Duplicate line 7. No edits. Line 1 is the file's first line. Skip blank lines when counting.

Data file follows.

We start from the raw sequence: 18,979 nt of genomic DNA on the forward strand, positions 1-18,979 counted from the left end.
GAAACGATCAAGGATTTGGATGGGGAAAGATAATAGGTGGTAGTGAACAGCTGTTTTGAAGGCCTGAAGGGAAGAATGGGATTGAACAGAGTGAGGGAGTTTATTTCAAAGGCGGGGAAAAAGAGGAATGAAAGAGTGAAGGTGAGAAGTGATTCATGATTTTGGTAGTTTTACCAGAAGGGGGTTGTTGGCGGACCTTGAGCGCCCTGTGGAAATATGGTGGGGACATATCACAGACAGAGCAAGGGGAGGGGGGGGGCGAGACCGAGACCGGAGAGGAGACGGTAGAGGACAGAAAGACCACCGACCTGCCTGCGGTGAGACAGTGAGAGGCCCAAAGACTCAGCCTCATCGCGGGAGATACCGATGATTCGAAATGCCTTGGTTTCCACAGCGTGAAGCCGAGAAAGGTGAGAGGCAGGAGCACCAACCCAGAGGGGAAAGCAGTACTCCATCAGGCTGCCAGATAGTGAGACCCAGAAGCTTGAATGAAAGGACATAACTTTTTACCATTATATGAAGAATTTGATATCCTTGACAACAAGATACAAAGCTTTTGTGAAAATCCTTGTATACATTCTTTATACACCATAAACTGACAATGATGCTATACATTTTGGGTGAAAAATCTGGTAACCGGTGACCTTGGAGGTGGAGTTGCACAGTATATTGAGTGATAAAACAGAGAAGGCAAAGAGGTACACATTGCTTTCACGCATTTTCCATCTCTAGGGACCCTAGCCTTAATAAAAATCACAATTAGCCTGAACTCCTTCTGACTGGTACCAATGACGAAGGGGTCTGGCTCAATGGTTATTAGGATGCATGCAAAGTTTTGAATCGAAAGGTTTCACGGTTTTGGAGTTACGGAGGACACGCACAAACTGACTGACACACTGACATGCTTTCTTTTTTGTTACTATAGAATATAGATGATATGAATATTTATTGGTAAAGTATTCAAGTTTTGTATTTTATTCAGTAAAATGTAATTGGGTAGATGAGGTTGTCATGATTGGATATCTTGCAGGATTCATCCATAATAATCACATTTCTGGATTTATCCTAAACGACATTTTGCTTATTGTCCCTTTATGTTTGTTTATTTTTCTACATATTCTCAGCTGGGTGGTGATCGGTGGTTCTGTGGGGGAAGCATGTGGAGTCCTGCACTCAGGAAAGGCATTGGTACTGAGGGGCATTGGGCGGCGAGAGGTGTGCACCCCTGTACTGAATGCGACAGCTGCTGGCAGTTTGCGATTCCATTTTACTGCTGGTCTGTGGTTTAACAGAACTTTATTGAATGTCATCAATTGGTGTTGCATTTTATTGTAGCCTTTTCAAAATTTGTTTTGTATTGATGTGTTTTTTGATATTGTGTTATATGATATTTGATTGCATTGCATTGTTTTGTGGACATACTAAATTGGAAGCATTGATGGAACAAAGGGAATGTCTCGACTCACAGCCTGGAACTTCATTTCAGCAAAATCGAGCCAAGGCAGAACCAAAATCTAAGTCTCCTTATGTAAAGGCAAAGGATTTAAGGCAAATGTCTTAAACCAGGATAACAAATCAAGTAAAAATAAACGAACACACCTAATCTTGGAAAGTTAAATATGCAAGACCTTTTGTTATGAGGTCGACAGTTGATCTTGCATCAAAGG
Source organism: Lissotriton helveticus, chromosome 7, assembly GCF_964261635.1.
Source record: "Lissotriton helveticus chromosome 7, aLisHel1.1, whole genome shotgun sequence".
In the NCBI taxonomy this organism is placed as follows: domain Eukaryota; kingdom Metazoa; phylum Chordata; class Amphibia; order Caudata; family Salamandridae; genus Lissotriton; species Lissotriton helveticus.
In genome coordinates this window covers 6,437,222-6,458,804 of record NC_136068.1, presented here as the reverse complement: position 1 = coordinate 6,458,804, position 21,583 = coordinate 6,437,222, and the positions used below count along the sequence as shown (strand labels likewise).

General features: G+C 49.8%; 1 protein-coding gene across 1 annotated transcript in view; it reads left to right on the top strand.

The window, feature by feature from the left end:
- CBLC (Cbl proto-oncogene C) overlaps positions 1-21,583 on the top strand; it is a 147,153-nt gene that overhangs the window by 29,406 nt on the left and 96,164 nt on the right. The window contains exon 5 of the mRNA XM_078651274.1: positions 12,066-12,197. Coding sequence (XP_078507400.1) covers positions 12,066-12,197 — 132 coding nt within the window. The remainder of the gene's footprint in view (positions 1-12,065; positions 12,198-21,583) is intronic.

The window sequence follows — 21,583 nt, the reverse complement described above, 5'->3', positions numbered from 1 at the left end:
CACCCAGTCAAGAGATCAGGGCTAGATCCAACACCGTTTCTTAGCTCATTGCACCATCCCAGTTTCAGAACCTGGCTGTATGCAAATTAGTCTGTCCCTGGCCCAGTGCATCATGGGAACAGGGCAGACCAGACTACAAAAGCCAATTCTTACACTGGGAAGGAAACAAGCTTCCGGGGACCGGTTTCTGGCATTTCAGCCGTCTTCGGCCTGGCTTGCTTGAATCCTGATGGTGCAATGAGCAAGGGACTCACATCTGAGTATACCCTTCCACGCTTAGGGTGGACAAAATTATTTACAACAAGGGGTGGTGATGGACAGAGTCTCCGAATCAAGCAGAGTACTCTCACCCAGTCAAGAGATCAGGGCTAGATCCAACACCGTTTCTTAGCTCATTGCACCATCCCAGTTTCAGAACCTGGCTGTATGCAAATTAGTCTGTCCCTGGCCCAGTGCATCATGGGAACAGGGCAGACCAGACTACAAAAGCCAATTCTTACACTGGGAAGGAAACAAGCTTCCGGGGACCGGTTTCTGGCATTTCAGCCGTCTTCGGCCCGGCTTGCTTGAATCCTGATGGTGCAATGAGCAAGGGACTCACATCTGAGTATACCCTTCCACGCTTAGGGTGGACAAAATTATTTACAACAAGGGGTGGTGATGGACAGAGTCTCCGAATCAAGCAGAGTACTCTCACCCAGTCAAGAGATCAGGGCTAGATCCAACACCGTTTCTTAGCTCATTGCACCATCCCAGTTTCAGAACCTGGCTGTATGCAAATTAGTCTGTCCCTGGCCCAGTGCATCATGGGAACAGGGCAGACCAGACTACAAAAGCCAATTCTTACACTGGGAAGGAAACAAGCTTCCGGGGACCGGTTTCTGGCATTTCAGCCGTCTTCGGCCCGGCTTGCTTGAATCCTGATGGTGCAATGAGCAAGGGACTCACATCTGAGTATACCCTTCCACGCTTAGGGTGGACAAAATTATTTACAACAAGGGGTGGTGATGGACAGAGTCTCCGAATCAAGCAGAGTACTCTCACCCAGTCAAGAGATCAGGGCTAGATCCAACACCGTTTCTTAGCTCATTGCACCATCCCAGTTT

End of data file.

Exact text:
General features: G+C 49.8%; 1 protein-coding gene across 1 annotated transcript in view; it reads left to right on the top strand.